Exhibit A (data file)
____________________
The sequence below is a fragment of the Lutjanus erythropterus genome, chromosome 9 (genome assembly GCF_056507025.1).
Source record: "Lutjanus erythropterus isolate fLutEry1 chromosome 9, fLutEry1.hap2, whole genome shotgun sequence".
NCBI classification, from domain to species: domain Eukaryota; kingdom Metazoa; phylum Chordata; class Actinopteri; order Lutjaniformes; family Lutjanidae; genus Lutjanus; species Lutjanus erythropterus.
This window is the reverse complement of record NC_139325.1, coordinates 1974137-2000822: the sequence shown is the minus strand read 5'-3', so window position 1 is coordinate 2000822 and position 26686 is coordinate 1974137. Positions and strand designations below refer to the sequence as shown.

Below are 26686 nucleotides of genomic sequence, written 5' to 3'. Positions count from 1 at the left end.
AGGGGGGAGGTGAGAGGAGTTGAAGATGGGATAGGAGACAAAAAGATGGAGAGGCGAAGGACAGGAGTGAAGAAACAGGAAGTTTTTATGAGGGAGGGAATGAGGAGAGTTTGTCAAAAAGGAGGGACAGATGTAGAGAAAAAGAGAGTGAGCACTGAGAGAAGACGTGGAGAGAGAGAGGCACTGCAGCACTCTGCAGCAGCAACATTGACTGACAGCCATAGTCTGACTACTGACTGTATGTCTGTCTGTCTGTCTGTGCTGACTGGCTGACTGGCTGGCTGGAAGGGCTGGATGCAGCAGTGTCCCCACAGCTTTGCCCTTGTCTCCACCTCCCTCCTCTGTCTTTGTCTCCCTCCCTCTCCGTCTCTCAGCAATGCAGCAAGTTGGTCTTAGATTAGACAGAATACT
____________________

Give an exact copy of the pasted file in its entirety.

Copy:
The sequence below is a fragment of the Lutjanus erythropterus genome, chromosome 9 (genome assembly GCF_056507025.1).
Source record: "Lutjanus erythropterus isolate fLutEry1 chromosome 9, fLutEry1.hap2, whole genome shotgun sequence".
NCBI classification, from domain to species: domain Eukaryota; kingdom Metazoa; phylum Chordata; class Actinopteri; order Lutjaniformes; family Lutjanidae; genus Lutjanus; species Lutjanus erythropterus.
This window is the reverse complement of record NC_139325.1, coordinates 1974137-2000822: the sequence shown is the minus strand read 5'-3', so window position 1 is coordinate 2000822 and position 26686 is coordinate 1974137. Positions and strand designations below refer to the sequence as shown.

Below are 26686 nucleotides of genomic sequence, written 5' to 3'. Positions count from 1 at the left end.
AGGGGGGAGGTGAGAGGAGTTGAAGATGGGATAGGAGACAAAAAGATGGAGAGGCGAAGGACAGGAGTGAAGAAACAGGAAGTTTTTATGAGGGAGGGAATGAGGAGAGTTTGTCAAAAAGGAGGGACAGATGTAGAGAAAAAGAGAGTGAGCACTGAGAGAAGACGTGGAGAGAGAGAGGCACTGCAGCACTCTGCAGCAGCAACATTGACTGACAGCCATAGTCTGACTACTGACTGTATGTCTGTCTGTCTGTCTGTGCTGACTGGCTGACTGGCTGGCTGGAAGGGCTGGATGCAGCAGTGTCCCCACAGCTTTGCCCTTGTCTCCACCTCCCTCCTCTGTCTTTGTCTCCCTCCCTCTCCGTCTCTCAGCAATGCAGCAAGTTGGTCTTAGATTAGACAGAATACT